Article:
Let $T$ be an $n\times n$ matrix. Define a form on $\mathbb{R^n}$ by $\langle x,y\rangle_T=\langle Tx,Ty\rangle$ for $x,y \in \mathbb{R^n}$. Show that this is an inner product iff T is invertable.

My solution,

=>: Suppose $\langle x,y\rangle_T$ is an inner product, $\langle x,x\rangle_T=0$ imply that Tx=0. I know that if T is invertable Tx=0 iff x=o but im not sure how to make the connextion to the previous statement.

<=: Suppose T is invertable, I can easily show bilearity and symmetry but im not sure how to show positive definiteness.

Any help would be appreciated,


  • $\begingroup$ All the properties of an inner-product carry on to $\langle x,y\rangle_T$ for any matrix $T$. Except for definiteness, which is equivalent to injectivity of $T$, hence to invertibility of $T$. $\endgroup$ – Julien Apr 21 '13 at 19:01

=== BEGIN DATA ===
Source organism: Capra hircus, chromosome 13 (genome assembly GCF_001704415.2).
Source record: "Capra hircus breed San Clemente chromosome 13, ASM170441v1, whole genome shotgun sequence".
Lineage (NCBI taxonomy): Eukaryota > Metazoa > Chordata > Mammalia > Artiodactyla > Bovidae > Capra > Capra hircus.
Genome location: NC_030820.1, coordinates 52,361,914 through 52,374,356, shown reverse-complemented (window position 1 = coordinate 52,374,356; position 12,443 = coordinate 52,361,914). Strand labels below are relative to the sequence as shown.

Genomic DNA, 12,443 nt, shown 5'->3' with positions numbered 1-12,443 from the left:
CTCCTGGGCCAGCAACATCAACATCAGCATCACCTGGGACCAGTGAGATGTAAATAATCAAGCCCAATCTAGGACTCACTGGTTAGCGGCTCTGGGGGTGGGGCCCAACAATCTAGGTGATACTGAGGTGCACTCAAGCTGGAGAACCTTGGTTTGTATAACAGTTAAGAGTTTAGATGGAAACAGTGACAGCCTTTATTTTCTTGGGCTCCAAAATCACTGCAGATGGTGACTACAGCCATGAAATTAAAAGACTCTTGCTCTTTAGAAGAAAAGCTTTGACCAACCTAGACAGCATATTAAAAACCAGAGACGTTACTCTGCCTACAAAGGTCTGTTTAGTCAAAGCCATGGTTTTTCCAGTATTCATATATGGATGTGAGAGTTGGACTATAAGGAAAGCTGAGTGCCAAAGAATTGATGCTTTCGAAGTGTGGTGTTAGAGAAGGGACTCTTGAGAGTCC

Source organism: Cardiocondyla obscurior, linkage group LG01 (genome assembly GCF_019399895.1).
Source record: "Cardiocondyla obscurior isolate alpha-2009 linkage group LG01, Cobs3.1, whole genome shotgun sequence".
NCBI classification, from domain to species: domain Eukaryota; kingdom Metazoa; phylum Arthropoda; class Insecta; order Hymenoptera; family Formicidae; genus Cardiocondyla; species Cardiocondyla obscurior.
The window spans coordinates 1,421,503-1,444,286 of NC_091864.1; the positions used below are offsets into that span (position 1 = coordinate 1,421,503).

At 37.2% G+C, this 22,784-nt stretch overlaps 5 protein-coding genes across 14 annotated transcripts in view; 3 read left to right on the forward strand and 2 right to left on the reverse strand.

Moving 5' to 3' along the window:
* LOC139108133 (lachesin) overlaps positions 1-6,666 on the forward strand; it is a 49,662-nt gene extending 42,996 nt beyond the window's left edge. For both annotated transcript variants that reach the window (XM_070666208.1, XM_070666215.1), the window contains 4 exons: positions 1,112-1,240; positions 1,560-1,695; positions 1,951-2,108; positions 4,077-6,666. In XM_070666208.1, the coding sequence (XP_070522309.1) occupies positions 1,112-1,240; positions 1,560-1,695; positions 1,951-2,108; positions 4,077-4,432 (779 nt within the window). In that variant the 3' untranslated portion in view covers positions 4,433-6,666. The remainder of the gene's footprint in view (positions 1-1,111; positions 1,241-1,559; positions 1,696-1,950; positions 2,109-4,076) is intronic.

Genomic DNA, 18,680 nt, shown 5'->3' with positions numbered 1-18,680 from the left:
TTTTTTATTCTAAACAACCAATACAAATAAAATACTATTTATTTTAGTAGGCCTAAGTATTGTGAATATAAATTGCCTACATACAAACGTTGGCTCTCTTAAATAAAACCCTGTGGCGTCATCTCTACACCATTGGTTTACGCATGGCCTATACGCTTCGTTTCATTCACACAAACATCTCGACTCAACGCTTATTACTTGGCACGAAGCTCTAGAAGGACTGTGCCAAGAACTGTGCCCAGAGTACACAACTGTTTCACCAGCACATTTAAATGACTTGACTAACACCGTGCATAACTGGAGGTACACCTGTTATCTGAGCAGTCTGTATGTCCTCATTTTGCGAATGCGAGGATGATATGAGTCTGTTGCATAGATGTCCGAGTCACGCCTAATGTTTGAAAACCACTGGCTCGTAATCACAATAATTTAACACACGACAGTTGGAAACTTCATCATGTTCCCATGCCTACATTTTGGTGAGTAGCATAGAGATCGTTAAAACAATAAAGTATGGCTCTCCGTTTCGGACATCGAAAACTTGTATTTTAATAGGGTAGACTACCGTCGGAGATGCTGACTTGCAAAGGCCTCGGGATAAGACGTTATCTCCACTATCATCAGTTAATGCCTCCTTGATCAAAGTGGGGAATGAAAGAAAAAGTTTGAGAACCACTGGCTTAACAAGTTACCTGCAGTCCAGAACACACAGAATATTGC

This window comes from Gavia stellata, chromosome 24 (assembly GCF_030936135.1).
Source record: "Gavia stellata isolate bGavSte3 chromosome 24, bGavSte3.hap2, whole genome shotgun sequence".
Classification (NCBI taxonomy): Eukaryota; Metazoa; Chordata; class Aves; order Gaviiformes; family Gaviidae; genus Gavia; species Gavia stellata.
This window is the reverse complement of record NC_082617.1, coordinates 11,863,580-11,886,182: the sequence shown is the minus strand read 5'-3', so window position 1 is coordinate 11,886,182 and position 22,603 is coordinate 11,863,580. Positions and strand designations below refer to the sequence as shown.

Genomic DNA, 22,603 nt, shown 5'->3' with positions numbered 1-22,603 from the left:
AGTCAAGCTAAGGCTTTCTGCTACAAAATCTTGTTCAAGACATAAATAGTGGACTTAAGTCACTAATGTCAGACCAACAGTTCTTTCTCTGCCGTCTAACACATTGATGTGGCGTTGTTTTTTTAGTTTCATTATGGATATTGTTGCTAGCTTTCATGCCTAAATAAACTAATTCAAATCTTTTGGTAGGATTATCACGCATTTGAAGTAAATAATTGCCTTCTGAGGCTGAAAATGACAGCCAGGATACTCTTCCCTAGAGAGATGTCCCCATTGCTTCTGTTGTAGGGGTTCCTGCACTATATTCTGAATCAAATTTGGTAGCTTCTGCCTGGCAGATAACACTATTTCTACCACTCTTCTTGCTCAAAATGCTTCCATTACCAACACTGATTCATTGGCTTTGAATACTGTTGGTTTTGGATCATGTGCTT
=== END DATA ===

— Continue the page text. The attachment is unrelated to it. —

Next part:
For the $\Rightarrow$ part, you are on the right track. The statement you need to conclude is that $T$ is invertible if and only if its kernel is trivial, along with some direct computation I'll mention in a second.

For the $\Leftarrow$ part, positive-definiteness and its strict version (that $\langle x,x \rangle_T = 0 \Leftrightarrow x = 0$) follow from direct computation: the entries of $Tx$ have some sign, and when you take their dot product you sum the entries squared, making all of the signs positive. The only way you could possible get zero is then if all the entries are zero. You can use invertibility of $T$ here to conclude.


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